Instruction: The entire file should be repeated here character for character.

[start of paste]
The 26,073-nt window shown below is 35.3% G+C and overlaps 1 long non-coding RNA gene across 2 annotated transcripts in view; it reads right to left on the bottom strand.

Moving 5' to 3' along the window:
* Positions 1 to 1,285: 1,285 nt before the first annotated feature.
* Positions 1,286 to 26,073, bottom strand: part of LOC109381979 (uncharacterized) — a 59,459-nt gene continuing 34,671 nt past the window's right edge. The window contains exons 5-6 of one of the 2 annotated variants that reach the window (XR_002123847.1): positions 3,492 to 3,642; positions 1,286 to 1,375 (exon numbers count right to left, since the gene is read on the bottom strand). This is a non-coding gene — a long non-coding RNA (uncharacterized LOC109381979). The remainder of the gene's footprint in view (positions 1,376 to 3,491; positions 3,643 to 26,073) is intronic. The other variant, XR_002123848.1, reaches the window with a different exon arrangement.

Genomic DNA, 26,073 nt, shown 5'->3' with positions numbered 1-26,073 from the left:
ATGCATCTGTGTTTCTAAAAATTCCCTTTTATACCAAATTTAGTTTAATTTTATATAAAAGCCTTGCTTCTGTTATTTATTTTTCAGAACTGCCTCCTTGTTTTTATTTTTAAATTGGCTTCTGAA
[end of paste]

The 26,073-nt window shown below is 35.3% G+C and overlaps 1 long non-coding RNA gene across 2 annotated transcripts in view; it reads right to left on the bottom strand.

Moving 5' to 3' along the window:
* Positions 1 to 1,285: 1,285 nt before the first annotated feature.
* Positions 1,286 to 26,073, bottom strand: part of LOC109381979 (uncharacterized) — a 59,459-nt gene continuing 34,671 nt past the window's right edge. The window contains exons 5-6 of one of the 2 annotated variants that reach the window (XR_002123847.1): positions 3,492 to 3,642; positions 1,286 to 1,375 (exon numbers count right to left, since the gene is read on the bottom strand). This is a non-coding gene — a long non-coding RNA (uncharacterized LOC109381979). The remainder of the gene's footprint in view (positions 1,376 to 3,491; positions 3,643 to 26,073) is intronic. The other variant, XR_002123848.1, reaches the window with a different exon arrangement.

Genomic DNA, 26,073 nt, shown 5'->3' with positions numbered 1-26,073 from the left:
ATGCATCTGTGTTTCTAAAAATTCCCTTTTATACCAAATTTAGTTTAATTTTATATAAAAGCCTTGCTTCTGTTATTTATTTTTCAGAACTGCCTCCTTGTTTTTATTTTTAAATTGGCTTCTGAA